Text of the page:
I've read my fair share of novels that either focus on addiction or contain a character who is suffering from one and have to admit that they've been... varied in success, so naturally I was very excited to read some life-stories about real people who have a clinical addiction. These stories are harrowing, motivational and, for me at least, a poignant reminder to be grateful. The majority of the subjects come from troubled homes with guardians or friends who are often addicts themselves, many of the subjects experience emotional and physical abuse and go through the most horrible ordeals. It's fascinating and tragic to understand exactly why and when their compulsions begin. I'm sure everyone has a few moments in their childhood that they'd rather forget but rarely to these extremes.

My primary concern when reading memoirs is that the subject’s story may be sugar-coated with too much sympathy, either by the subject themselves during the interview process or by the writer. I am pleased to report that this is not the case for Katz, who managed to retain the voice of each subject whilst subtly slotting her own questions and comments, which guides the reader towards their own conclusion, allowing them to be shocked and disturbed but also understand the torment of addiction. This provides a considerate and honest reflection of each individual studied. I feel like media often glorifies addiction, frequently delighting in the idea of an alcoholic or drug addict being ‘cured’ by the support of a truly miraculous love interest, devoted friend or family member. As Katz states, ‘destruction by one’s own hand is far less romantic up close’ and the reality of the matter is that many addicts suffer alone, afraid to show their vulnerabilities, particularly to those they love, and isolating themselves in the process. It was refreshing to read material on addiction and psychiatric illness covered in such a sincere and open way.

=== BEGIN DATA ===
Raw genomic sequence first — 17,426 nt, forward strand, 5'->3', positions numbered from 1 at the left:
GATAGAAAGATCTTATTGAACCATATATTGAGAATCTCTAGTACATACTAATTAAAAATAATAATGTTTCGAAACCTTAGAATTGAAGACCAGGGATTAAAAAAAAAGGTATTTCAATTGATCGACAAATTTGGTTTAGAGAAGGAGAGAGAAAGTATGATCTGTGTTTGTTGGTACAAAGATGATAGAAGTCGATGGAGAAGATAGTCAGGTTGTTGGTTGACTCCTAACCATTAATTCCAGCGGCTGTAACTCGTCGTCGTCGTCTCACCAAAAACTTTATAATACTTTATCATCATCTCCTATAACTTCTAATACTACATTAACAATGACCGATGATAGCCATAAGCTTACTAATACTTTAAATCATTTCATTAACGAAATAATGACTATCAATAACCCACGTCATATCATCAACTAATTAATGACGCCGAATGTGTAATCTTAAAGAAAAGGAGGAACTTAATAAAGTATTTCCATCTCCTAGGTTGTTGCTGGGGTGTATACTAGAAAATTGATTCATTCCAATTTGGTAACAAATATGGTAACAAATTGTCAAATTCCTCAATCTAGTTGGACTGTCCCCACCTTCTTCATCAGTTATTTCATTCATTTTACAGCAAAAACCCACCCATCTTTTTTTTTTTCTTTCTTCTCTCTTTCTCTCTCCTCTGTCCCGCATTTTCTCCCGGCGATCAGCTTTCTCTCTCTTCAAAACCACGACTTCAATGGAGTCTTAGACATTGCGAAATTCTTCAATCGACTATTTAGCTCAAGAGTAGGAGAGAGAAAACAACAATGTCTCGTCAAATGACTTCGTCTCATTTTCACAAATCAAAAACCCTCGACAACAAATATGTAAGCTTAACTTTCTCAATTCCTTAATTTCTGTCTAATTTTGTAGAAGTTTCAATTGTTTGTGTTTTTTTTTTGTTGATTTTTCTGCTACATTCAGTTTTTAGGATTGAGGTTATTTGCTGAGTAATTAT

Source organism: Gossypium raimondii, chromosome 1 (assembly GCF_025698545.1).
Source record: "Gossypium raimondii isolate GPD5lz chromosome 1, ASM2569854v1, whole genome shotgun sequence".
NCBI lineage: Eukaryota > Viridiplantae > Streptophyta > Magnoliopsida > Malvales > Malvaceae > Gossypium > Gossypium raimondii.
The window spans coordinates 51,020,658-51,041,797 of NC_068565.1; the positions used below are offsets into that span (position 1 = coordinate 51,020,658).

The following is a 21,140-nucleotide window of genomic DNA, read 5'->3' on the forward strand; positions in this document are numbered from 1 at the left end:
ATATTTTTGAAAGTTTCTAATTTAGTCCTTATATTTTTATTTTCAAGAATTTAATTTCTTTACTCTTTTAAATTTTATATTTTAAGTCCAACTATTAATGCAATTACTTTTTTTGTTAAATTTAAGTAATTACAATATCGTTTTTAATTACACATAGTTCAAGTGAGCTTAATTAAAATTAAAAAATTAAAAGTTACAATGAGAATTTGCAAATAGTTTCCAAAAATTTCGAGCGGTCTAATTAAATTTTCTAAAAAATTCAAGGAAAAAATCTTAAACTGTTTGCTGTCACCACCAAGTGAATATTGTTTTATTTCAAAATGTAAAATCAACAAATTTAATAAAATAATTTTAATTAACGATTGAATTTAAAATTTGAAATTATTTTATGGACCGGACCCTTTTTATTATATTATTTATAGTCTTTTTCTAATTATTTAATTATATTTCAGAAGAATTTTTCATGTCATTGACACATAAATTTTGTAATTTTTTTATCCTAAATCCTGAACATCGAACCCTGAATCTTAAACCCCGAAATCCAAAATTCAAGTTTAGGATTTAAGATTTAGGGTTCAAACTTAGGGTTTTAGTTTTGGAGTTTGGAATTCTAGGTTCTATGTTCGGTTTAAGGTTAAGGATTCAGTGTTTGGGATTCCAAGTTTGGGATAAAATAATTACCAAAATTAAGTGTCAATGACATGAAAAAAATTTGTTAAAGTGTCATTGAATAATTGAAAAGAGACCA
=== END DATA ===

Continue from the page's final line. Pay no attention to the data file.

Another highlight is that Katz very rarely shoulders blame on one person, instead of recognising that everyone makes mistakes and everyone experiences pain in their past. Most of the more dislikeable people involved in the lives of the subjects notably were addicts themselves, like Rosie’s alcoholic father, and frequently the subjects would say or do things to their family and friends that probably continued this chain. Katz says pretty early on that ‘the addict is the hero and the addiction is the villain; or maybe they both are the villain’ and this struck me as a really interesting point. Psychiatric illness is selfish and cruel, not only to the addict but also to the people who look after and care for them. Pablo’s girlfriend is almost unbelievably forgiving when he pops to the shops to get some cigarettes and doesn’t return for six months! 

The title did initially baffle me since very little of the book is focused on the ‘padded cell’ of rehab itself. On the contrary, Katz seemed to avoid it, instead of writing about everything that fostered their addiction and how they handled it until rehabilitation, their relapses after and current state. For me I did find this a drawback as the reader watches each subject suffer from addiction and anticipates how rehabilitation will help them, only to not be divulged that information. Of course, I completely understand why Katz chose not to disclose what happens at rehabilitation (it’d make each section far longer, there are sometimes confidentiality laws in certain clinics, most treatments take a tedious amount of trial and error to work) but I have to confess that I was a little let down by this aspect.